Bring people in for interviews before you
have an available position. You may even
want to consider starting a periodic
company newsletter to keep your master
lists of potential employees, customers
and interested others up-to-date about
company progress and happenings. You
can use online and/or mail distribution to
send these out.

Does your "Join Our Team" section of your
company Web site tell and even, "sell,"
potential employees about the vision,
mission, values and culture of your company?
Do you present a message about how people
are valued? Do you express your
commitment to quality and to your
customers? If not, you are missing out on one
of the most important recruiting tools you
have to appeal to prospective high-potential

Bias and Fairness

How correct our decisions are can be
thought of in terms of two properties:
Fairness - The social justice issues
surrounding the employment of the test
Bias - A statistical artifact in the test
which makes it respond differently to
different groups

Fairness is a social rather than a
psychometric concept. Its definition
depends on what one considers to be
fair. Fairness has no single meaning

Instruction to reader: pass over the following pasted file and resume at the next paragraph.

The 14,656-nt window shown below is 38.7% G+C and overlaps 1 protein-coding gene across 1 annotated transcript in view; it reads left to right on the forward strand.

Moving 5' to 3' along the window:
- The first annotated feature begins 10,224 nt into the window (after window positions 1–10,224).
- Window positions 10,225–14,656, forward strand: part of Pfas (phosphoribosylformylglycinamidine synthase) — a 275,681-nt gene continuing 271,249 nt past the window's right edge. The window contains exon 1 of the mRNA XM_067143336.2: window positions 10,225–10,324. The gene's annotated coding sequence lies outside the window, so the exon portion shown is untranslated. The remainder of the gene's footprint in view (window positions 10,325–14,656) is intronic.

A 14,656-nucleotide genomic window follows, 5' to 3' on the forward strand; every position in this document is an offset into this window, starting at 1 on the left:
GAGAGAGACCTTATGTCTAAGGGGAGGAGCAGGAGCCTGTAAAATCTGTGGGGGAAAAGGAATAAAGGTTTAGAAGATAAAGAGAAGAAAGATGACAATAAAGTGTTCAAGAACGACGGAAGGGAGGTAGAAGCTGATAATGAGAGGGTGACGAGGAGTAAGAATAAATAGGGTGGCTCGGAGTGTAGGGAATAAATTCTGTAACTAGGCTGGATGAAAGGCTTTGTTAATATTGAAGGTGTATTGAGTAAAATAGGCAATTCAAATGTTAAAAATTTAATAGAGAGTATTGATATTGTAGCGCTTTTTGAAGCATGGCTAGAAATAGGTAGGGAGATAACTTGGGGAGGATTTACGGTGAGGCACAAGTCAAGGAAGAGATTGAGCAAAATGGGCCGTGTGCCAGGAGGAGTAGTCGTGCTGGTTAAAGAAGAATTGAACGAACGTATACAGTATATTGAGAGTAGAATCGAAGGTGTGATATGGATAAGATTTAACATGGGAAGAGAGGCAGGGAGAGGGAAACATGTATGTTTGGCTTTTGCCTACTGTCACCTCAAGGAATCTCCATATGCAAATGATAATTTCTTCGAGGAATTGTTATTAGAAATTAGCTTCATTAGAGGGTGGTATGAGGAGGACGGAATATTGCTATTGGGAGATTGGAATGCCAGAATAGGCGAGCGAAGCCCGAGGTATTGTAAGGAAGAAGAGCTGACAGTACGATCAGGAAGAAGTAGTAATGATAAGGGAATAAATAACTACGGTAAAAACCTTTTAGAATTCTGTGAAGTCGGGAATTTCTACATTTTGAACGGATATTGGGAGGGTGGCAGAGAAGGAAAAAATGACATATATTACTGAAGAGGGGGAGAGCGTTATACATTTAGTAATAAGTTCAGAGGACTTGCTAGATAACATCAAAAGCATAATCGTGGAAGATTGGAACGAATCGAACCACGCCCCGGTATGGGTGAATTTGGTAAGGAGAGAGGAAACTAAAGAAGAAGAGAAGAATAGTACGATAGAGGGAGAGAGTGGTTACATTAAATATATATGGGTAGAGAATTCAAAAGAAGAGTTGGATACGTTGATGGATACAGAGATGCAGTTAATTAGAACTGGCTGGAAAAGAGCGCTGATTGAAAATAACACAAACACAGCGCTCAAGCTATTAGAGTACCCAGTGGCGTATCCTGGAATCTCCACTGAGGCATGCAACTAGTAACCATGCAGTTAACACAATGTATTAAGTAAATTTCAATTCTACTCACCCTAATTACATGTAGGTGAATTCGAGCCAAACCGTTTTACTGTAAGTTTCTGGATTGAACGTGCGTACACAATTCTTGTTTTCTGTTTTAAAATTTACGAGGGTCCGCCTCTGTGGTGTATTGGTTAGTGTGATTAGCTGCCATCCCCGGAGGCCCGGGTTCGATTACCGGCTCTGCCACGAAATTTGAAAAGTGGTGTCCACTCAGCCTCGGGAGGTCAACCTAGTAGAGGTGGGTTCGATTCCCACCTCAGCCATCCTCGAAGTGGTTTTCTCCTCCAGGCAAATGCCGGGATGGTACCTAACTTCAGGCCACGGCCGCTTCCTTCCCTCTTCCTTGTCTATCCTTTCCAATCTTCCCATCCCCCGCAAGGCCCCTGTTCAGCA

and, therefore, no single definition,
whether statistical, psychometric, or
social. The Standards notes four
possible meanings of fairness.

The first meaning views fairness as requiring equal
group outcomes (e.g., equal passing rates for
subgroups of interest). Outcome differences in and of
themselves do not indicate bias.
The second meaning views fairness in terms of the
equitable treatment of all examinees. Equitable
treatment in terms of testing conditions, access to
practice materials, performance feedback, retest
opportunities, and other features of test administration,
including providing reasonable accommodation for test
takers with disabilities when appropriate, are important
aspects of fairness under this perspective.

The third meaning views fairness as requiring
that examinees have a comparable
opportunity to learn the subject matter
covered by the test.
The fourth meaning views fairness as a lack
of predictive bias. For example, a selection
system might exhibit no predictive bias by
race or gender, but still be viewed as unfair if